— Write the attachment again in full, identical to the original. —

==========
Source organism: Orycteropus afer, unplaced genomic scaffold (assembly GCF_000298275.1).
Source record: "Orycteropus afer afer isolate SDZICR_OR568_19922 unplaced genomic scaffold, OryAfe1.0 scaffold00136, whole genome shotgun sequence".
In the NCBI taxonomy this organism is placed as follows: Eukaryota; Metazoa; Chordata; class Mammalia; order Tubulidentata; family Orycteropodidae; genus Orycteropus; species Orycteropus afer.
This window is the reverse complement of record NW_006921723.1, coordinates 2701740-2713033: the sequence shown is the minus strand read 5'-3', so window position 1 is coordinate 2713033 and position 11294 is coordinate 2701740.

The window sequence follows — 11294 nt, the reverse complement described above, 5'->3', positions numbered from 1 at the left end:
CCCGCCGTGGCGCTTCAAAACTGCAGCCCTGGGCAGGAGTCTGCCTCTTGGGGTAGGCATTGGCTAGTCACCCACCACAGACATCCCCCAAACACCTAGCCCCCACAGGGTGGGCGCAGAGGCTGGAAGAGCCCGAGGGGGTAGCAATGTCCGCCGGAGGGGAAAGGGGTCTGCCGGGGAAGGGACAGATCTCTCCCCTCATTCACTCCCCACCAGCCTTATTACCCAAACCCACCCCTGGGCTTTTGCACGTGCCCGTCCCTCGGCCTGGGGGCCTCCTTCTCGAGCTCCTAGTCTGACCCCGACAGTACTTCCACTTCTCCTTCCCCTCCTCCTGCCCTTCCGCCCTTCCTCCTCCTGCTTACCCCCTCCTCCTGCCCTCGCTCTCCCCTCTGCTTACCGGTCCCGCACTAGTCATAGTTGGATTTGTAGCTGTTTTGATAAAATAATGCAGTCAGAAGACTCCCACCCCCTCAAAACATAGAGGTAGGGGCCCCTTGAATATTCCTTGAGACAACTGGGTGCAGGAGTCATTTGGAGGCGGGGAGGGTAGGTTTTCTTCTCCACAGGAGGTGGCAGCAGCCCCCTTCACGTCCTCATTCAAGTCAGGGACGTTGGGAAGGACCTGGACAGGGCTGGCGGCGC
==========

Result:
Source organism: Orycteropus afer, unplaced genomic scaffold (assembly GCF_000298275.1).
Source record: "Orycteropus afer afer isolate SDZICR_OR568_19922 unplaced genomic scaffold, OryAfe1.0 scaffold00136, whole genome shotgun sequence".
In the NCBI taxonomy this organism is placed as follows: Eukaryota; Metazoa; Chordata; class Mammalia; order Tubulidentata; family Orycteropodidae; genus Orycteropus; species Orycteropus afer.
This window is the reverse complement of record NW_006921723.1, coordinates 2701740-2713033: the sequence shown is the minus strand read 5'-3', so window position 1 is coordinate 2713033 and position 11294 is coordinate 2701740.

The window sequence follows — 11294 nt, the reverse complement described above, 5'->3', positions numbered from 1 at the left end:
CCCGCCGTGGCGCTTCAAAACTGCAGCCCTGGGCAGGAGTCTGCCTCTTGGGGTAGGCATTGGCTAGTCACCCACCACAGACATCCCCCAAACACCTAGCCCCCACAGGGTGGGCGCAGAGGCTGGAAGAGCCCGAGGGGGTAGCAATGTCCGCCGGAGGGGAAAGGGGTCTGCCGGGGAAGGGACAGATCTCTCCCCTCATTCACTCCCCACCAGCCTTATTACCCAAACCCACCCCTGGGCTTTTGCACGTGCCCGTCCCTCGGCCTGGGGGCCTCCTTCTCGAGCTCCTAGTCTGACCCCGACAGTACTTCCACTTCTCCTTCCCCTCCTCCTGCCCTTCCGCCCTTCCTCCTCCTGCTTACCCCCTCCTCCTGCCCTCGCTCTCCCCTCTGCTTACCGGTCCCGCACTAGTCATAGTTGGATTTGTAGCTGTTTTGATAAAATAATGCAGTCAGAAGACTCCCACCCCCTCAAAACATAGAGGTAGGGGCCCCTTGAATATTCCTTGAGACAACTGGGTGCAGGAGTCATTTGGAGGCGGGGAGGGTAGGTTTTCTTCTCCACAGGAGGTGGCAGCAGCCCCCTTCACGTCCTCATTCAAGTCAGGGACGTTGGGAAGGACCTGGACAGGGCTGGCGGCGC